Hyperconverged Is a Form of Integrated System

Last week, Gartner released its 2015 Magic Quadrant for Integrated Systems. I am interested in this because it includes hyperconverged infrastructure products, alongside a whole lot of other systems. One of the interesting things to see was that of the nineteen companies listed, four were new hyperconverged infrastructure companies. Of course, some of the existing vendors released products in the last year, many using VMware’s EVO:RAIL. Maybe Gartner should evaluate converged and hyperconverged separately from integrated systems that are bound to one application type.

I’d like to get one thing out of the way first. I find that the Gartner Magic Quadrant graphic is overused without a lot of context. I think that this leads to lazy decision making around technology. The full report has context and analysis, which can help to inform a decision around complex technologies. The graphic that we see simplifies everything into two dimensions that are not even about how a vendor’s product addresses customer requirements. The Magic Quadrant graphic seems more suited to investors looking to buy into these companies than to customers wanting to buy from them.

The analysis part of the document, which you can access through this sign-up that SimpliVity provided me, makes interesting reading. It definitely reflects a growing interest in hyperconverged infrastucture and, to some extent, a realization by larger vendors that their existing products are not addressing customer problems. Several large vendors have partnerships with HCI start-ups, while others have products based on VMware’s EVO:RAIL.

Gartner gives Nutanix a pretty great rating and likes the current product and feature set. It gives Nutanix credit for its vision of a data centre that runs a Nutanix hypervisor and management plane. It also calls out Nutanix’s new use of erasure coding to provide some data efficiency. The analyst who wrote about Nutanix had clearly learned a lot about its product, and I’d guess was at Nutanix’s .NEXT Conference to hear the vision laid out. I do wonder whether the analyst talked to customers about whether the data efficiency features are actually usable for a significant proportion of the company’s applications. I also feel that some of the covering comments about the hyperconverged infrastructure category were specifically about Nutanix. I’m not aware of any other HCI vendor that needs to offer a disk capacity only option to augment its solution. With over $300 million in funding, Nutanix has a great ability to execute, and we have seen it continue to grab a lot of attention.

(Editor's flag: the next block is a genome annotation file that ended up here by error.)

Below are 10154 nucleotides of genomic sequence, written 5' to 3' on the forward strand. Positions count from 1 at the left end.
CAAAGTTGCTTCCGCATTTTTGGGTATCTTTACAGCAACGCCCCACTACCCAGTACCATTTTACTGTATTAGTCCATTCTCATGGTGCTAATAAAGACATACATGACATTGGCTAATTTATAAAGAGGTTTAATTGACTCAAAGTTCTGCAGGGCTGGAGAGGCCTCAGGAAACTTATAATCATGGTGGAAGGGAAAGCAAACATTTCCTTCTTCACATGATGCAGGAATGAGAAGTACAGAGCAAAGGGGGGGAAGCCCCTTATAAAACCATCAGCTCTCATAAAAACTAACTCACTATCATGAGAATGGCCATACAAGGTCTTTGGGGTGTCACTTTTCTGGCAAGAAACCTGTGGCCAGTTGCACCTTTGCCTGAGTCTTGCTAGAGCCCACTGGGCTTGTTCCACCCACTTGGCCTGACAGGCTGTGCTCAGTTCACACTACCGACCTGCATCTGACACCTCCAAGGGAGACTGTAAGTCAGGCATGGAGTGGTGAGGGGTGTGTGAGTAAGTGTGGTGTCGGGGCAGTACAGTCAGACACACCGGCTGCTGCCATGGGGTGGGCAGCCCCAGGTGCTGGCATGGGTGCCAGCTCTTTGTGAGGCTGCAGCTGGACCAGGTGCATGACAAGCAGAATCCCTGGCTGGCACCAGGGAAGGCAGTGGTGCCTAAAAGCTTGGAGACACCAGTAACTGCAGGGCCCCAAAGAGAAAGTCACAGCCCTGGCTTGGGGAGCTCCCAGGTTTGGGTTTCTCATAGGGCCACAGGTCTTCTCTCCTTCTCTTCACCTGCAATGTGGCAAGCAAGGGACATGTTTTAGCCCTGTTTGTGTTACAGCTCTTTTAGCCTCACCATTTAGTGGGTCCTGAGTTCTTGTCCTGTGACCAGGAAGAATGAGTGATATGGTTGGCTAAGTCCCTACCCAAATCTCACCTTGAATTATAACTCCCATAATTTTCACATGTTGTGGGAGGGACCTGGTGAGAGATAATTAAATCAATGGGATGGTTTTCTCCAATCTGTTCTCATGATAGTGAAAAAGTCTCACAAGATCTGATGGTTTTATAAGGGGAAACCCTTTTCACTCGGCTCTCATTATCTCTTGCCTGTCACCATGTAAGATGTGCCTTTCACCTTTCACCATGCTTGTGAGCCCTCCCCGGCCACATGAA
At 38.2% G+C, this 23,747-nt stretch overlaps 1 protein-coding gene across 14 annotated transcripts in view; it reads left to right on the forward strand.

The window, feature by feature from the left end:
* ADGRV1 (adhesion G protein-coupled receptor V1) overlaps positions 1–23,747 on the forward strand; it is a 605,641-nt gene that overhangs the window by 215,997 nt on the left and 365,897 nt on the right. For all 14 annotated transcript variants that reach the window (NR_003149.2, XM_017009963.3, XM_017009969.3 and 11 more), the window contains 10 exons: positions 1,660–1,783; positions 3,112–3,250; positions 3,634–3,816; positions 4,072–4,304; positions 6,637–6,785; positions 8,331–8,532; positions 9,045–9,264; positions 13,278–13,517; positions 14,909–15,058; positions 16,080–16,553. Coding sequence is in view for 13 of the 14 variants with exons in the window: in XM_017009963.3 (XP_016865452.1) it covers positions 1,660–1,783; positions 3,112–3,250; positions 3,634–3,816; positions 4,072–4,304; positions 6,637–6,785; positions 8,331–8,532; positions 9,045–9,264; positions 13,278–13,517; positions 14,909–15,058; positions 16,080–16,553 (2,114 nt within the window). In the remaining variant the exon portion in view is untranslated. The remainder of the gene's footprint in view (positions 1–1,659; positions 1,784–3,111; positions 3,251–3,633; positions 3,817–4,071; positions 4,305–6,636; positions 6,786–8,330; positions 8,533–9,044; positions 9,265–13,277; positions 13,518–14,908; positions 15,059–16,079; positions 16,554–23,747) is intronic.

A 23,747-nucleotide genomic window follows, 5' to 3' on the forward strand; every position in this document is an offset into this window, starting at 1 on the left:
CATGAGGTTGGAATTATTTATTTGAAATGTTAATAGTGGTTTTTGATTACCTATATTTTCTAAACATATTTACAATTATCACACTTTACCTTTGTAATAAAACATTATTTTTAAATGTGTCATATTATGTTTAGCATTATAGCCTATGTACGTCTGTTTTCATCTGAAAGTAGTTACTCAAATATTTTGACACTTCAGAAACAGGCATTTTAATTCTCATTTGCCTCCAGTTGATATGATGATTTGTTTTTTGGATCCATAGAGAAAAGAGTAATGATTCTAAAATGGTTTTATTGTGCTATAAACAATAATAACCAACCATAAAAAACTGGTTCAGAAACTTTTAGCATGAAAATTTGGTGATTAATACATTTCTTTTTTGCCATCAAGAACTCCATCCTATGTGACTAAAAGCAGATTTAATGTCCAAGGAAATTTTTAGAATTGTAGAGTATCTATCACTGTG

I think Scale Computing will be happy to be categorized as a niche player. Scale has a clear vision of its market segment and is very focused on delivering what small and medium business (SMB) customers need from a hyperconverged infrastructure: simplicity. I suspect that Scale’s definition of SMB is a little smaller than Gartner’s, so the concern about replacing existing hypervisors doesn’t come into play, as the Scale customer has no existing hypervisor. Nimboxx looks interesting, with an amazing IOPS hero number and a focus on VDI. It is the first HCI vendor I have seen with its own virtual desktop infrastructure (VDI) product. Nimboxx acquired Verde and offers this on top of its hyperconverged infrastructure for a full VDI stack.

I’m not so sure that Gartner got close enough to SimpliVity for its analysis, as it doesn’t seem to fully understand the product features and usage. SimpliVity’s core value centers around simple management and data efficiency. Its core use is for server virtualization in medium-sized organizations. Gartner likes that it has had a lot of market adoption, and I imagine that its $276 million in funding will help with the ability to execute. What troubles me is that Gartner doesn’t seem to value SimpliVity’s replication and failover/failback capabilities and believes that VDI has been a lead use case for SimpliVity. SimpliVity replicates deduplicated VM data and allows a VM to be moved between data centres in seconds, even over intercontinental links.

Hyperconverged continues to be an interesting area of infrastructure. I’m sure next year’s Gartner Magic Quadrant report will feature a few new HCI companies. We also expect to see some changes in ownership; acquisitions and IPOs are inevitable. I hope you will look past the graphic and read the analysis in the report. Then, double check, as one analysis is seldom enough: there are always second and third opinions.

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